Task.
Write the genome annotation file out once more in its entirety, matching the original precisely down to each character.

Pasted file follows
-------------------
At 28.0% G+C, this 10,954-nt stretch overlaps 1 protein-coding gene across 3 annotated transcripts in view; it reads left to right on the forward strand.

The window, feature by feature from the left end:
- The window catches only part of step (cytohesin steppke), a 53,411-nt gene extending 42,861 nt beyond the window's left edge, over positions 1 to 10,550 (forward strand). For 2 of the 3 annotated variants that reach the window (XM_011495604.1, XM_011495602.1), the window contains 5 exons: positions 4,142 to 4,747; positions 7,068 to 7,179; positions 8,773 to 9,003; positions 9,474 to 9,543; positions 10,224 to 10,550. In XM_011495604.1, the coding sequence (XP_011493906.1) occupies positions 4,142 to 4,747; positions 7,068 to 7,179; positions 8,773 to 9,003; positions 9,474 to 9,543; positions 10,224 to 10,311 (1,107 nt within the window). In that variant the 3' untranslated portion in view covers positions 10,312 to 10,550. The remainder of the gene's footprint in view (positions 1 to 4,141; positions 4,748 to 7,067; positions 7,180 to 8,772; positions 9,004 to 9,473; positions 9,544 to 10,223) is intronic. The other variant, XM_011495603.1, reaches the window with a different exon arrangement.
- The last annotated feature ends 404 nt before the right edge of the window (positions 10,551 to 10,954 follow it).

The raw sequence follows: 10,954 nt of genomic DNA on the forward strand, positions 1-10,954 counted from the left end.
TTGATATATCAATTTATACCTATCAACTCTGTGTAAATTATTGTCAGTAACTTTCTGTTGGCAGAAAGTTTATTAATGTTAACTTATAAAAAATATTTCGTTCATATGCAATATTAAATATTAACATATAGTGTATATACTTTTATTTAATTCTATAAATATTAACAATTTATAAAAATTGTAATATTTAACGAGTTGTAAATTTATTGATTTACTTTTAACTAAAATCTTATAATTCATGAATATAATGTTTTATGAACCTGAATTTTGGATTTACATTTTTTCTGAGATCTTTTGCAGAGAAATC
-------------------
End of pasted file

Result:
At 28.0% G+C, this 10,954-nt stretch overlaps 1 protein-coding gene across 3 annotated transcripts in view; it reads left to right on the forward strand.

The window, feature by feature from the left end:
- The window catches only part of step (cytohesin steppke), a 53,411-nt gene extending 42,861 nt beyond the window's left edge, over positions 1 to 10,550 (forward strand). For 2 of the 3 annotated variants that reach the window (XM_011495604.1, XM_011495602.1), the window contains 5 exons: positions 4,142 to 4,747; positions 7,068 to 7,179; positions 8,773 to 9,003; positions 9,474 to 9,543; positions 10,224 to 10,550. In XM_011495604.1, the coding sequence (XP_011493906.1) occupies positions 4,142 to 4,747; positions 7,068 to 7,179; positions 8,773 to 9,003; positions 9,474 to 9,543; positions 10,224 to 10,311 (1,107 nt within the window). In that variant the 3' untranslated portion in view covers positions 10,312 to 10,550. The remainder of the gene's footprint in view (positions 1 to 4,141; positions 4,748 to 7,067; positions 7,180 to 8,772; positions 9,004 to 9,473; positions 9,544 to 10,223) is intronic. The other variant, XM_011495603.1, reaches the window with a different exon arrangement.
- The last annotated feature ends 404 nt before the right edge of the window (positions 10,551 to 10,954 follow it).

The raw sequence follows: 10,954 nt of genomic DNA on the forward strand, positions 1-10,954 counted from the left end.
TTGATATATCAATTTATACCTATCAACTCTGTGTAAATTATTGTCAGTAACTTTCTGTTGGCAGAAAGTTTATTAATGTTAACTTATAAAAAATATTTCGTTCATATGCAATATTAAATATTAACATATAGTGTATATACTTTTATTTAATTCTATAAATATTAACAATTTATAAAAATTGTAATATTTAACGAGTTGTAAATTTATTGATTTACTTTTAACTAAAATCTTATAATTCATGAATATAATGTTTTATGAACCTGAATTTTGGATTTACATTTTTTCTGAGATCTTTTGCAGAGAAATC